U.S. Drone Strike in Pakistan Kills 4

Associated Press + More

BANNU, Pakistan (AP) — An American drone strike killed four Islamist militants in Pakistan, the first such attack since errant U.S airstrikes in November killed two dozen Pakistan troops and pushed strained ties between the two nations close to collapse, Pakistani intelligence officials said Wednesday.

The attack Tuesday took place in North Waziristan, an al-Qaida and Taliban stronghold close to the Afghan border that has been pounded by U.S. strikes, the officials said. Three of the dead were Arab fighters, said the officials, who didn't give their names because they were not allowed to be named in the media.

The late-night missile launch broke the longest pause between strikes since the drone program began in earnest in 2009.

American officials say there had been no promise by Washington to avoid drone operations since the deadly Nov. 26 airstrikes along the Afghan border, but that the lull was part efforts to tamp down tensions with Pakistan, seen by many U.S. officials as key to a negotiated peace in Afghanistan.

After the American strike, Islamabad shut down vital supply routes into Afghanistan and forced the U.S. to vacate Shamsi Air Base in southwestern Baluchistan province. The U.S. used the base to service drones that targeted militants in the tribal regions close to Afghanistan.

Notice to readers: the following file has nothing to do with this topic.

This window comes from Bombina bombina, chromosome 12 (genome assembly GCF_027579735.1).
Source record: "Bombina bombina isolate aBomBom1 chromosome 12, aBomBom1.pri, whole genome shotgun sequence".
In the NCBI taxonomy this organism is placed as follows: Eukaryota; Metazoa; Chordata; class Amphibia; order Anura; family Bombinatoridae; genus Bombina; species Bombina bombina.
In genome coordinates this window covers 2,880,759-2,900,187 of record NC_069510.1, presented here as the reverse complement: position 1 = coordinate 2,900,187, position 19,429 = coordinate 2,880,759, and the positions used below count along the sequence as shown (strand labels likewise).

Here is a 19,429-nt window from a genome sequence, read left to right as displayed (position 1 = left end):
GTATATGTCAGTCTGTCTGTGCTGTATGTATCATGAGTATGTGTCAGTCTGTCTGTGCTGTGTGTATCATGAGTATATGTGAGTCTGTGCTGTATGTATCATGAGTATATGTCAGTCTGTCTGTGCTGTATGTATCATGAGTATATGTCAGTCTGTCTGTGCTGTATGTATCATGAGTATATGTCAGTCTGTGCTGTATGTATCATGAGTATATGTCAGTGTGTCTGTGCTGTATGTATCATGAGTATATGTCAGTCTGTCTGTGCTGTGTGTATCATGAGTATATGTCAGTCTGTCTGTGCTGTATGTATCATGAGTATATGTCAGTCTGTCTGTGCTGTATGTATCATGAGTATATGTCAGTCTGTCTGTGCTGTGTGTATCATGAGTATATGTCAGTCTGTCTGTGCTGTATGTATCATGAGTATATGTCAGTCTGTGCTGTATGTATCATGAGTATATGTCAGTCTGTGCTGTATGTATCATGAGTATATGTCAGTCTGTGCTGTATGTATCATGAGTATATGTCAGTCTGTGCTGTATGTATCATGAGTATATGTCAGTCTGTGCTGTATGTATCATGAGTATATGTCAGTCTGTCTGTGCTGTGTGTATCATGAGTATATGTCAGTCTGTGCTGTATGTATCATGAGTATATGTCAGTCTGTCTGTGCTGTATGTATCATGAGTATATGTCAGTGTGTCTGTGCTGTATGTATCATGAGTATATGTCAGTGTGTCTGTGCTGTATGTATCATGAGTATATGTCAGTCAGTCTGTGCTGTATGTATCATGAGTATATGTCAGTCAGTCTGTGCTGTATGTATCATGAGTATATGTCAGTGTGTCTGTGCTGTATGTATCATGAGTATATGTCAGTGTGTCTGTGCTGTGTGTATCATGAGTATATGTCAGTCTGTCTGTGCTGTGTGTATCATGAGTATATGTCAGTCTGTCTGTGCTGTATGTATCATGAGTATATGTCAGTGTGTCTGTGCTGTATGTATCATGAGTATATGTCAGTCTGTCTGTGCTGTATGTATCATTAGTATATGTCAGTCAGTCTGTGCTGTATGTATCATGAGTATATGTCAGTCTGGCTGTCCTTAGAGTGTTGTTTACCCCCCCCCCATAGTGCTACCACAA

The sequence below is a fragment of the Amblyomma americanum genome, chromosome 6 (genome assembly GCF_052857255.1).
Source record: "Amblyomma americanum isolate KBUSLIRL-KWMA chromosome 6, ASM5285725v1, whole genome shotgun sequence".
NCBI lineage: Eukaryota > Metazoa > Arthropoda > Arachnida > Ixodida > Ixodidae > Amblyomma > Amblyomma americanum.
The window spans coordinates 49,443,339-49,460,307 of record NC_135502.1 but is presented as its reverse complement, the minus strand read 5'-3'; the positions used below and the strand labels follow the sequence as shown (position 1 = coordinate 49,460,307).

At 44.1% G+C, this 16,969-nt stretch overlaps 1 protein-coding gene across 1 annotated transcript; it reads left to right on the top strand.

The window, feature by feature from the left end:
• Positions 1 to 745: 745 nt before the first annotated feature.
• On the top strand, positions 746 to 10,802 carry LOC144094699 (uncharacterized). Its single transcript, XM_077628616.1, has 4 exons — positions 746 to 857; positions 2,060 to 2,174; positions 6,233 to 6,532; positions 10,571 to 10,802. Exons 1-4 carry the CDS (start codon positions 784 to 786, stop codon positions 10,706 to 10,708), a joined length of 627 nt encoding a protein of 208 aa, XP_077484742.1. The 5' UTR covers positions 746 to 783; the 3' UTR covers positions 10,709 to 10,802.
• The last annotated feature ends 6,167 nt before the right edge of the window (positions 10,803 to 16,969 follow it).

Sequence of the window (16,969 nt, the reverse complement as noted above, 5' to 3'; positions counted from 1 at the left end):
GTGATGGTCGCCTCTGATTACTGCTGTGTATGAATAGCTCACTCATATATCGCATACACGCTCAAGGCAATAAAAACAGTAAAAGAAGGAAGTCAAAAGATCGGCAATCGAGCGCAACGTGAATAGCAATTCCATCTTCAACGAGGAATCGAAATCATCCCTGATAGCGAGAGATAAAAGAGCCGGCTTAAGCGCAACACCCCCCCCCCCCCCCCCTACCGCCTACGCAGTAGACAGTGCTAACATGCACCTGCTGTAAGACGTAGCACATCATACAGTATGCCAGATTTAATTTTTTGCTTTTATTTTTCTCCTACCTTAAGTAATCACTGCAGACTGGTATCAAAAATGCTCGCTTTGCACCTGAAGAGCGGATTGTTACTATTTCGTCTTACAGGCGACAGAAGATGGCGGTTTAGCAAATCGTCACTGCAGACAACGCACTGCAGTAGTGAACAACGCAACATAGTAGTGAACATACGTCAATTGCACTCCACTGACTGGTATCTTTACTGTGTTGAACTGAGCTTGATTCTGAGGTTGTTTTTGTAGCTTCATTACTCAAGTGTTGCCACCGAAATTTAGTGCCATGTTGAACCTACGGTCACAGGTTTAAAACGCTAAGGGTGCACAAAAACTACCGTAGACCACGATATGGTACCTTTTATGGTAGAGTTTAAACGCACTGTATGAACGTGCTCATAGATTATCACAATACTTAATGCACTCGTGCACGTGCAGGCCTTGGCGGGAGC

While there has been some level of Pakistani acquiescence to the drone program, the attacks are extremely unpopular with the public, and their scope and frequency has been a source of friction between the two countries.

It was unclear whether the U.S. had given any indication that it would resume strikes, or whether the fresh attack would hamper American efforts to rebuild cooperation with Islamabad and reopen its supply routes.

The missiles struck a house around two kilometers from Miran Shah, the main town in North Waziristan, shortly before midnight locals said. "It was an unusually big bang. Since it was extremely cold I didn't leave the house, but could see a house on fire," said Qasim Noor, a 20-year-old college student. "In the morning, we saw a modest mud house had been destroyed."

A U.S. official confirmed there had been a missile strike in the region.

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An American investigation into the November airstrikes concluded that a persistent lack of trust between the U.S. and Pakistan, and a series of communications and coordination errors on both sides, led to the attacks. Pakistani officials have rejected that probe and there has been little public sign that relations between the two countries are improving.

There were more than 60 drone attacks last year, significantly less than in 2010. The attacks have killed scores of militants, among them several mid- and high-ranking commanders. American officials don't talk about the program in public, but privately say it has been vital in countering the threat from al-Qaida in one of its global hubs.

Human rights activists in Pakistan and abroad have reported significant civilian casualties as a result of the strikes. The U.S. says the strikes are accurate, but doesn't publicly investigate the allegations.